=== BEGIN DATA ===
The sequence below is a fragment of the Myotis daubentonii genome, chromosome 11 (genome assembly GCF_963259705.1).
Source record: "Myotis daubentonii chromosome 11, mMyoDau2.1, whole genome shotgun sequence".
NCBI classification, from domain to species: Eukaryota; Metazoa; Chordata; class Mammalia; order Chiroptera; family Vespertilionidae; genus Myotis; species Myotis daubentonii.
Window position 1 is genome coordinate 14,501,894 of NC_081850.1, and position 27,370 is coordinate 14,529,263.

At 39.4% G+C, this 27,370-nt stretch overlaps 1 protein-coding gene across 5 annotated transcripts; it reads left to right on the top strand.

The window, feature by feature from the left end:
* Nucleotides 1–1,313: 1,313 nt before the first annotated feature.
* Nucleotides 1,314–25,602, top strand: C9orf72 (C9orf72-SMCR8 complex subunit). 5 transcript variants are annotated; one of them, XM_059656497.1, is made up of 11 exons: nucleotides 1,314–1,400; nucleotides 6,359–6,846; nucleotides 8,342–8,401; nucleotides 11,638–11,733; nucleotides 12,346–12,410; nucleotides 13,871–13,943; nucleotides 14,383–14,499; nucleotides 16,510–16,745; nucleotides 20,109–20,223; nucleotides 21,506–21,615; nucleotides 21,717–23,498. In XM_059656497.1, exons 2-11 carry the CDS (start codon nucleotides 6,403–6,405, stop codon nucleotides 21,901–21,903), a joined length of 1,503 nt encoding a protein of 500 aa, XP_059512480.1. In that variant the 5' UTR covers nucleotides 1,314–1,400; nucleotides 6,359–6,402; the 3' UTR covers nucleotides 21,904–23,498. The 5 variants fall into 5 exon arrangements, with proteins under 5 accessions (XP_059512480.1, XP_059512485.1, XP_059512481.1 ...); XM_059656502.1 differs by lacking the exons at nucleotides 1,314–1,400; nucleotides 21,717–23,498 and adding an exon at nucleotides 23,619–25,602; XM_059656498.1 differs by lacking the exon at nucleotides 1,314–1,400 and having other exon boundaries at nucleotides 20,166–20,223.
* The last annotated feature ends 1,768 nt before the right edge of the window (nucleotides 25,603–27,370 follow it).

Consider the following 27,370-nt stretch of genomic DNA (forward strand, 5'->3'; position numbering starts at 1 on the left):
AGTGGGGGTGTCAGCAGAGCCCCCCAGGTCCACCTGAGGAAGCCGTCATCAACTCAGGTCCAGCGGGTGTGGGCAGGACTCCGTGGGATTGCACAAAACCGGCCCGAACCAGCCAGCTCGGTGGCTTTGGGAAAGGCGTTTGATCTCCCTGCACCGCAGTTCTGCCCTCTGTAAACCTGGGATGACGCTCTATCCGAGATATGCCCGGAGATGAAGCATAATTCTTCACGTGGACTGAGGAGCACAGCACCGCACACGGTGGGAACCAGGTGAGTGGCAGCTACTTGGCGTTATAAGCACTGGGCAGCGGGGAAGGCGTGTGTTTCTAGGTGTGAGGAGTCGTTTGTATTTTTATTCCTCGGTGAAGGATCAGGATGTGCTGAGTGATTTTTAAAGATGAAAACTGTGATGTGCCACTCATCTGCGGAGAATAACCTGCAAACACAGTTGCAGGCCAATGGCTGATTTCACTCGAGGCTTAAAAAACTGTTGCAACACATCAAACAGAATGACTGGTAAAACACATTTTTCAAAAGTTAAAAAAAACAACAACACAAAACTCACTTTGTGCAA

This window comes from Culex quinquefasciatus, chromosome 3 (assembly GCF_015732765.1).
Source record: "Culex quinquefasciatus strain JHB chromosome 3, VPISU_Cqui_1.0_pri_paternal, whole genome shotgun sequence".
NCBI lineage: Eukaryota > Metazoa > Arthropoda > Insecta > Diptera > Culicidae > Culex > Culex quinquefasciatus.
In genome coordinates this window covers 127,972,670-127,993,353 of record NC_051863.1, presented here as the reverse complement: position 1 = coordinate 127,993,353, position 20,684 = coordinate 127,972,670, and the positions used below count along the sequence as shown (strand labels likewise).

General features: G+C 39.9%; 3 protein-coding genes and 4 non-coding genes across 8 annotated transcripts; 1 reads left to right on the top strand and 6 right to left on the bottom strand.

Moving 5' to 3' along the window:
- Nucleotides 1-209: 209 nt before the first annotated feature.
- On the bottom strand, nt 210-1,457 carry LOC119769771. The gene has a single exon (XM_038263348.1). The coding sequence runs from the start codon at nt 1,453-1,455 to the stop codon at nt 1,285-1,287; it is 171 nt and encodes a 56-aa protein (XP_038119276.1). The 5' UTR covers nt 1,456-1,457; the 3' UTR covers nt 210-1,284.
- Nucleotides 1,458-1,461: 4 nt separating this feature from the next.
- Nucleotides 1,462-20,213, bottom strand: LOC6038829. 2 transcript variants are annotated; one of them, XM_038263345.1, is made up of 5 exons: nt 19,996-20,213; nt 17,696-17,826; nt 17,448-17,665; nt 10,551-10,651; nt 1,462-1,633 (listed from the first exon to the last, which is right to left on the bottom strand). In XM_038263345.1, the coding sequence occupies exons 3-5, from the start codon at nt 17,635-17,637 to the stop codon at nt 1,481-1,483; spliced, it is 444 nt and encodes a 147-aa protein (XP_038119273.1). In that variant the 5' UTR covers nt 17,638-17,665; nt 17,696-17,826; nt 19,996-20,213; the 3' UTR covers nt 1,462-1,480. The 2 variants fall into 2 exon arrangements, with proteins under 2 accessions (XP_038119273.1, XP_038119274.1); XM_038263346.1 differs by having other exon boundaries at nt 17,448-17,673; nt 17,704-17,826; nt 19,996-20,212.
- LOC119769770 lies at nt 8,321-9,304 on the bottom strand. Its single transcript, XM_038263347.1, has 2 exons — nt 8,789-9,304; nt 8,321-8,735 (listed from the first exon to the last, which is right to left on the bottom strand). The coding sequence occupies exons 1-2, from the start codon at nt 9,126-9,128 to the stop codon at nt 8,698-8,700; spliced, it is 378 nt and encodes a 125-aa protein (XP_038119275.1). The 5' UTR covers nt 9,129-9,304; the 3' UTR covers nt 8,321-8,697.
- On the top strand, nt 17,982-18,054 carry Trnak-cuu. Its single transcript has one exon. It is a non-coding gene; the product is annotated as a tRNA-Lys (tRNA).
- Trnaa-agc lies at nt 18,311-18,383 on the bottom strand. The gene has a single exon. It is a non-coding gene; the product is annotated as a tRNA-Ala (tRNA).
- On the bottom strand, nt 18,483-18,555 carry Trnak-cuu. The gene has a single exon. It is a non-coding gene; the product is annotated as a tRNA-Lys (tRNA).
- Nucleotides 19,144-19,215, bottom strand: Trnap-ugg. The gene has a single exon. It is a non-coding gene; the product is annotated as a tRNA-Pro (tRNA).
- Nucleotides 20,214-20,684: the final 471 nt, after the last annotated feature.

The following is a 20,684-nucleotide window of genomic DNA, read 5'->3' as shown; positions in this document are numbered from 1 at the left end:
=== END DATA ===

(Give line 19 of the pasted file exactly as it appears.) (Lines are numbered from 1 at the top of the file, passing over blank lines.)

- On the bottom strand, nt 210-1,457 carry LOC119769771. The gene has a single exon (XM_038263348.1). The coding sequence runs from the start codon at nt 1,453-1,455 to the stop codon at nt 1,285-1,287; it is 171 nt and encodes a 56-aa protein (XP_038119276.1). The 5' UTR covers nt 1,456-1,457; the 3' UTR covers nt 210-1,284.